Photogram from Jean Duvivier’s Mystère de la tour Eiffel, 1928.

The inspirational power of the Eiffel Tower

These varied examples show just how much the Eiffel Tower inspired the pioneers of the cinematograph and the directors of the silent era.

If they included it in their documentaries, it was to illustrate this architectural feat, which took 26 months to build, and to show the extent to which it left its mark on people’s minds and on the Parisian landscape. It should be remembered that the tower did not meet with unanimous approval and that it was not destined to remain in place. In fact, its construction sparked an outcry from a number of artists, who went so far as to voice their protest on 14 February 1887 in the leading daily newspaper Le Temps, in a letter addressed to Adolphe Alphand, director of works for the Universal Exhibition. The signatories included the French poet and novelist, François Coppée, architect of the Palais Garnier, Charles Garnier, and writer, Guy de Maupassant.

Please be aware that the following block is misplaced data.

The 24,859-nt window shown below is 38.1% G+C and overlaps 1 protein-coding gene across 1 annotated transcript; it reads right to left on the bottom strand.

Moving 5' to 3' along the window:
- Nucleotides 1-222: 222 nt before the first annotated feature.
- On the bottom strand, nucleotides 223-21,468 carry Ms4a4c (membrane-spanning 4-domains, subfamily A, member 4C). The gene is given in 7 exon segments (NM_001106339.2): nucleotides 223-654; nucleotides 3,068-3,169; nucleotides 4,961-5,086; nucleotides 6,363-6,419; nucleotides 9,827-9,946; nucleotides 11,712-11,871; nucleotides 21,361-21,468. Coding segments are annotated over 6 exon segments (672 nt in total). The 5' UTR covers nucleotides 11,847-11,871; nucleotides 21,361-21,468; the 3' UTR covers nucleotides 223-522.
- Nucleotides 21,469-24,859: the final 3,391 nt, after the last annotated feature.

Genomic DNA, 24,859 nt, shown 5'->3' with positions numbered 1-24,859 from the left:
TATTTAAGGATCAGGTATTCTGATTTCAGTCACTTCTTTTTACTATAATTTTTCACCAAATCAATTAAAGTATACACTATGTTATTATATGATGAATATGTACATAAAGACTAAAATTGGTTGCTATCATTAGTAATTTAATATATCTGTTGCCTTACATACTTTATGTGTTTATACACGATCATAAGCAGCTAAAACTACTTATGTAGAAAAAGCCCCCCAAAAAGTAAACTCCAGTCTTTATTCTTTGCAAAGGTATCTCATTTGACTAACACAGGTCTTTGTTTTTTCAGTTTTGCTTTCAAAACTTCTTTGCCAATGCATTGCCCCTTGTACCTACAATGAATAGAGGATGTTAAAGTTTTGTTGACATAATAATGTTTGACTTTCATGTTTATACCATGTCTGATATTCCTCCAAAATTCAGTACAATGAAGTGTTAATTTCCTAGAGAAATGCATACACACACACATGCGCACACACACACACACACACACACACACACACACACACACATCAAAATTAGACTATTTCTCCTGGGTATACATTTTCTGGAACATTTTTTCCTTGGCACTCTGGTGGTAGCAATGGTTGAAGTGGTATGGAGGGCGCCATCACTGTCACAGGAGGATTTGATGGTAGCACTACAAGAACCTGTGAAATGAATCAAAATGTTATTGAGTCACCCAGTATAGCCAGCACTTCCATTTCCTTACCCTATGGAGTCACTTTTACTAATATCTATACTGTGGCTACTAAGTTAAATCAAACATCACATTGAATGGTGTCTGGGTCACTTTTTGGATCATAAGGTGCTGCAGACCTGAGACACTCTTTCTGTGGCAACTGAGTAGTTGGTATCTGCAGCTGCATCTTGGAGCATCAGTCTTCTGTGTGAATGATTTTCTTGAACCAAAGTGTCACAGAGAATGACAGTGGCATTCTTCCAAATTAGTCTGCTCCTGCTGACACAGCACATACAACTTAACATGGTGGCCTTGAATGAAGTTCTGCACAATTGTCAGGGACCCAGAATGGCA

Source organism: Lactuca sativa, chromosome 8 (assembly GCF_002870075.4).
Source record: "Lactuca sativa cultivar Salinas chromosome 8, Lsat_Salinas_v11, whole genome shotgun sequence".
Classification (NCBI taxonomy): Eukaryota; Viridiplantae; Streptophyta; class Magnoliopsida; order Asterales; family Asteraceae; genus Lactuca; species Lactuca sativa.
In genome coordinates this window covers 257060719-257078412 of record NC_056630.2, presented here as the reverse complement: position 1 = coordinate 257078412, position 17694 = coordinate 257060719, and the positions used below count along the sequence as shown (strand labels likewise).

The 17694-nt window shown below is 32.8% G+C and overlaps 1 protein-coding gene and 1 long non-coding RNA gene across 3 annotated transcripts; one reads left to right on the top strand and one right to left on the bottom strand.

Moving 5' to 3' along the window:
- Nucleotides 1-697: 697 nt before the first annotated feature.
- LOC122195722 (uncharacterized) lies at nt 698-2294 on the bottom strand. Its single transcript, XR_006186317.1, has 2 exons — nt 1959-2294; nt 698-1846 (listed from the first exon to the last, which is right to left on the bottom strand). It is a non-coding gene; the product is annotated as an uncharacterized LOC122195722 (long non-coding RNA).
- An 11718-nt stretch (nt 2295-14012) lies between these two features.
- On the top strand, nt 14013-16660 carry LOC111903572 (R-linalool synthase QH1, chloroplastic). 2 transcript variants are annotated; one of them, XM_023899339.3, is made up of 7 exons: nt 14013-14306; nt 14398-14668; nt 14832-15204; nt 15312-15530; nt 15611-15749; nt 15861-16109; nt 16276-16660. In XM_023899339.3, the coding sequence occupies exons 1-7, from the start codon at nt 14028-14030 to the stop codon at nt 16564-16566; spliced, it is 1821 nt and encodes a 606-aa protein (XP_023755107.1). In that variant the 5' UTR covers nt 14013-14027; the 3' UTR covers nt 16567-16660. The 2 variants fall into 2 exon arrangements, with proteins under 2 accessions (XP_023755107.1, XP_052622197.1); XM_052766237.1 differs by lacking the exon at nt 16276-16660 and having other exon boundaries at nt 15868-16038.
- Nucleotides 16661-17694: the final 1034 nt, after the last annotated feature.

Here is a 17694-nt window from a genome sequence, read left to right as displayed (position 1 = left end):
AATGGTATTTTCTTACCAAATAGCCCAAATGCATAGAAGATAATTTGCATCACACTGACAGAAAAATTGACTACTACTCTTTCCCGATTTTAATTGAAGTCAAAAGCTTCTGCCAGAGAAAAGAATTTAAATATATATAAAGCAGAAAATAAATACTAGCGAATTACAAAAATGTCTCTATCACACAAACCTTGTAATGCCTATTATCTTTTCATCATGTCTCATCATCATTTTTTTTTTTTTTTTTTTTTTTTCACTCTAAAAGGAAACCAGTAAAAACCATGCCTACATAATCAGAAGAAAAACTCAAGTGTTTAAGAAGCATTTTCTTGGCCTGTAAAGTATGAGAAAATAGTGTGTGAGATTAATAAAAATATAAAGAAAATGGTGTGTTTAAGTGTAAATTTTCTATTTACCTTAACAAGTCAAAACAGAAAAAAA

Incipit of the article published in Le Temps on 14 February 1887.

Despite this opposition, the Eiffel Tower was erected and survived its scheduled demolition thanks to the monument’s scientific and strategic roles. A meteorological station was installed there in 1889 and antennae for wireless telegraphy were added from 1903.

As for the Tower’s presence in fiction films, it testifies to the impact of its architectural audacity, its mysterious aesthetic aura and its modernity  the Tower inspires atypical stories, filmed thanks to innovative shots, ingeniously edited.

A glimpse into the history of silent cinema

If the presence of the Iron Lady in silent cinema has received so little attention in historical research, it is undoubtedly due to a lack of consideration and legitimisation of the cinematographic medium itself.